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Re-evaluating Will Eno's "Thom Pain (based on nothing)"

April 2005
DR2 Theatre, 103 East 15th Street
Tues.-Fri. 8:00 pm; Sat. 6:00, 9:00 pm; Sun. 3:00, 7:00 pm
buy Tickets to Thom Pain (based on nothing)
Extended through Sept. 4, 2005
Reviewed by Robert Hicks on April 14, 2005

James Urbaniak in "Thom Pain." Photo by James Hamilton.

Brooklyn playwright Will Eno is no Samuel Beckett - even for a generation raised on the deadpan, political satire of Jon Stewart.

Eno does offer some interesting observations on anxiety and fear as well as the slights, foibles and enduring pain one encounters from childhood to adult life in his one-man show "Thom Pain (based on nothing)" now playing at DR2 Theatre in Union Square in Manhattan through Sept. 4, 2005.

James Urbaniak, who portrays the narrator Thom Pain, is a cunning trickster and a darkly playful game show-like host who flirts with engaging his audience on a personal level while bemusing them with his tongue-in-cheek black humor and sardonically commenting on their patience with him and with life.

His monologue can be fitful, engaging and (yes, sometimes painfully boring) with its stops and starts and its efforts to retrace the memories of a childhood full of loss and the impact of that past on the romantic heartbreak and loneliness of adult life.

As the show's sole voice, Urbaniak toys with his audience, playing games with our fear of the dark, with our need to see the face of a person talking to us. He builds our expectations of winning a raffle only to cast uncertainty on the very existence of a raffle. He mocks stage conventions when he cues the lighting designer to give him some light as he stands alone in a dark shadow next to the stage. He wanders into the audience asking for volunteers to join him on stage, creating anxiety in those with stage fright and anticipation for those who desire to be in the spotlight. Then he recants on his invitation. Later, he does bring a man on stage, not to engage him in tomfoolery, but to leave him in the dark so to speak with his eyes closed. When the man does not leave the stage, the narrator sarcastically comments on his patience and menaces him with stares and startling boos.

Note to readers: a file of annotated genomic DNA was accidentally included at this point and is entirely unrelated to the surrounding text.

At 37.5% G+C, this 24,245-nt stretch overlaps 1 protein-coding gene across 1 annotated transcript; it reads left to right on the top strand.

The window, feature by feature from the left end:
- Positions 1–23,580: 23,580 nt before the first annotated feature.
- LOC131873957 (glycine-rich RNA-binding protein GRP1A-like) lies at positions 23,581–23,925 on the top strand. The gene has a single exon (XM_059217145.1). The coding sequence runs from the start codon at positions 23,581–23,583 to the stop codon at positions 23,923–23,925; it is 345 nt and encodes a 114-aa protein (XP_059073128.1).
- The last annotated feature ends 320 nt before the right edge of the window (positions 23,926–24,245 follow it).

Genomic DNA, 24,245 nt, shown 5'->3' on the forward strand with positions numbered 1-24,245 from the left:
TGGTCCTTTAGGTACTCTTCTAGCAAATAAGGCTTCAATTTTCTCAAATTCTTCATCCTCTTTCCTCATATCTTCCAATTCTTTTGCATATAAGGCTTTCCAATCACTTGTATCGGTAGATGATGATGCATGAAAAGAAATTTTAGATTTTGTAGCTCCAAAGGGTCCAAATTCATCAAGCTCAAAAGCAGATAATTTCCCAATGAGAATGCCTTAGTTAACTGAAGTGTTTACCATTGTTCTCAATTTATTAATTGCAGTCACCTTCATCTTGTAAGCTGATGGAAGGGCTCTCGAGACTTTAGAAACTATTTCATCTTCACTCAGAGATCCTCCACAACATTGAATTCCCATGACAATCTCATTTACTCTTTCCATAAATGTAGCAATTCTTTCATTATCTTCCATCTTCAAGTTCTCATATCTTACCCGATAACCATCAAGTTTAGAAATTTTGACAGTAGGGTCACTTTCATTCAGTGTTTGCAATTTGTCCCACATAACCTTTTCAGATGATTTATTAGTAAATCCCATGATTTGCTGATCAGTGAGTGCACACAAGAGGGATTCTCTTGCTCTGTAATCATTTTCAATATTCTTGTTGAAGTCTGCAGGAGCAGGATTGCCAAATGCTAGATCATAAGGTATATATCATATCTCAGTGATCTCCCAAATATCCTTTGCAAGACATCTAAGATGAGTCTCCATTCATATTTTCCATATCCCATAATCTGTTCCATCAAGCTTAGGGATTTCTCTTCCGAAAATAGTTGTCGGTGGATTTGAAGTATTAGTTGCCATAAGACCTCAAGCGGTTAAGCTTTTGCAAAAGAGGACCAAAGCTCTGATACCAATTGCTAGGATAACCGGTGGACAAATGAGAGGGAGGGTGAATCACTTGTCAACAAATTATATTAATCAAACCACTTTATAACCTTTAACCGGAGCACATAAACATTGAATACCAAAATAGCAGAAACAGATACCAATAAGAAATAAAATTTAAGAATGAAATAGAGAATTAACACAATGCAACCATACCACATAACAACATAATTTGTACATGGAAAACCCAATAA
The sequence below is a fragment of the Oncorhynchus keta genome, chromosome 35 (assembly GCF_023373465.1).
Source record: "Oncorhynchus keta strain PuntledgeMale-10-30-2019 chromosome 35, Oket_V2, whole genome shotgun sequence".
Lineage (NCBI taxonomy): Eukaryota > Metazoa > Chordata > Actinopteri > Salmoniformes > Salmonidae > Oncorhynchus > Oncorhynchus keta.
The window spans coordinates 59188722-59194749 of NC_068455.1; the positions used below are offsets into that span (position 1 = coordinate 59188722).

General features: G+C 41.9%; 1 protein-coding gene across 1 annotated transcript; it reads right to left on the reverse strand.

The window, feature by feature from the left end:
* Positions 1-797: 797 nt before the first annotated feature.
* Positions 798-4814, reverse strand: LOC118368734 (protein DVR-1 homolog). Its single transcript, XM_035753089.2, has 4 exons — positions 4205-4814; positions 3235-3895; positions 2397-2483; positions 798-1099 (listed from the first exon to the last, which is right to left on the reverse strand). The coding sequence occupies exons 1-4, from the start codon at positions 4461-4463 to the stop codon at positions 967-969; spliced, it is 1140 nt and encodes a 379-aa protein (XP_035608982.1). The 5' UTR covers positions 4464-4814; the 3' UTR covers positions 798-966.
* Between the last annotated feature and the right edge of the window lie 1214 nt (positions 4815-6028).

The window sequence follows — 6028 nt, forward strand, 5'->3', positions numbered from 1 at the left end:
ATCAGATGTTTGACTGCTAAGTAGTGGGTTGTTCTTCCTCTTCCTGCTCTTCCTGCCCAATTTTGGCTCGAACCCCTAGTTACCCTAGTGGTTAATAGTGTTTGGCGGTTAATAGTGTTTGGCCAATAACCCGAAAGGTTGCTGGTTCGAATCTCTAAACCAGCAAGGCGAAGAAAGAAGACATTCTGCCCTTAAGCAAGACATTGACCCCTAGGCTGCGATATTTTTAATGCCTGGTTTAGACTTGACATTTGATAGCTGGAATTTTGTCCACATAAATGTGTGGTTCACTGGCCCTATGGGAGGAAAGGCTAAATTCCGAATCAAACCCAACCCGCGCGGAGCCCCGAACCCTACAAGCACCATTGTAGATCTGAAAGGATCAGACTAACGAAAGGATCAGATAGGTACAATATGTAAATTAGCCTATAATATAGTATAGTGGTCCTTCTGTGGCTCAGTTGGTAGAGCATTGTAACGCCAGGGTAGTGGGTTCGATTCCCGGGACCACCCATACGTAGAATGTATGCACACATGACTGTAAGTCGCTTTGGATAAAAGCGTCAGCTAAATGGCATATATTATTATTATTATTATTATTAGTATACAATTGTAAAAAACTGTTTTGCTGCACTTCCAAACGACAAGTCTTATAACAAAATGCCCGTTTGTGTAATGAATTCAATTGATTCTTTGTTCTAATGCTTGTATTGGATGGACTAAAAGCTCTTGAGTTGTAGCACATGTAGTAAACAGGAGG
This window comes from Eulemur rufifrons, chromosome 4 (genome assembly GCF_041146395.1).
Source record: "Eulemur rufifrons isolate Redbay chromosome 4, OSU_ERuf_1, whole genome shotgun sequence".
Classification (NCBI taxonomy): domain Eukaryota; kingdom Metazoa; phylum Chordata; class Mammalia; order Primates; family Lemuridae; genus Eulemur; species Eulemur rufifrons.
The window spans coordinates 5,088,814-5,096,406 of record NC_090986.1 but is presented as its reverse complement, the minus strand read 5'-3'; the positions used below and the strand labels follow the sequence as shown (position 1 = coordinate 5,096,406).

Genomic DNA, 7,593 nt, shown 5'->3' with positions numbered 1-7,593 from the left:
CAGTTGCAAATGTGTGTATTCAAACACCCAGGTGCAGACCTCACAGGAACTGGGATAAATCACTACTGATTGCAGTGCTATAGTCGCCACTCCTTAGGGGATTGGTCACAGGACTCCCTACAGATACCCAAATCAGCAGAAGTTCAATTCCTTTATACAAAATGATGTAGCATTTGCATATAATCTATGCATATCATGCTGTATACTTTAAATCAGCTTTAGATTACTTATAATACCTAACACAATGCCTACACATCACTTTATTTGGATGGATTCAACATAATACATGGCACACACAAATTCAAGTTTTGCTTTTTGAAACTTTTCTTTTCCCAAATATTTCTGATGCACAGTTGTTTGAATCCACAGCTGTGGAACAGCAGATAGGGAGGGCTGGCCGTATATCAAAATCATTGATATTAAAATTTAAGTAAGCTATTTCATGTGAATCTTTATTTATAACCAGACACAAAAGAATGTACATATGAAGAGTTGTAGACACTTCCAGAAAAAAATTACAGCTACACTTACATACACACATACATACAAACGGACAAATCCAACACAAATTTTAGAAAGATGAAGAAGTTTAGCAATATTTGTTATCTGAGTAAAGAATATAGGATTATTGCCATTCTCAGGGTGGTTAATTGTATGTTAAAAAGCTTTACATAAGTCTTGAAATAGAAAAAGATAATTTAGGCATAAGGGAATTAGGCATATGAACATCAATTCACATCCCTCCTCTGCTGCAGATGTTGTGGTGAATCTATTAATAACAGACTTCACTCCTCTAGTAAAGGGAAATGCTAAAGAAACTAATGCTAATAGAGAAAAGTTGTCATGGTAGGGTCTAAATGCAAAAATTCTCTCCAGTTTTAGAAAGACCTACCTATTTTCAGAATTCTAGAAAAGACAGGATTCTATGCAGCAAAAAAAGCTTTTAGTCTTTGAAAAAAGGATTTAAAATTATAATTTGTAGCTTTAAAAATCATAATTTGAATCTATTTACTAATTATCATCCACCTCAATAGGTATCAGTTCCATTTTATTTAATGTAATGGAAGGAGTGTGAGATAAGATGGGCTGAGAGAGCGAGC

Eno's words afford Thom Pain the opportunity to experiment with the rhythms of language, but, unlike Beckett and Gertrude Stein, not in a manner that leaves us questioning fundamental principles of logic and thought. Eno's language does revel in life's indignities and its empty promises and the playwright's greatest observation perhaps is that even the ordinary places where we seek beauty (a flower, a love relationship) are fraught with hidden pain, but he really offers no profound insights concerning the human condition and life.

What "Thom Pain (based on nothing)" does achieve is an unseemly gamesmanship regarding one's notions of show business, stand-up comedy, memory, the comforts of normal social interaction, existential angst and the instability of self-identity. It's not a deeply moving theatrical experience, but certainly one worth seeing and one that in hindsight provokes thought about our sources of anxiety, fear and pain. Unlike Beckett, though, Eno never really explores deeply the justifications we create for ourselves to help us overcome anxiety, fear and pain and go on with life. [Hicks]

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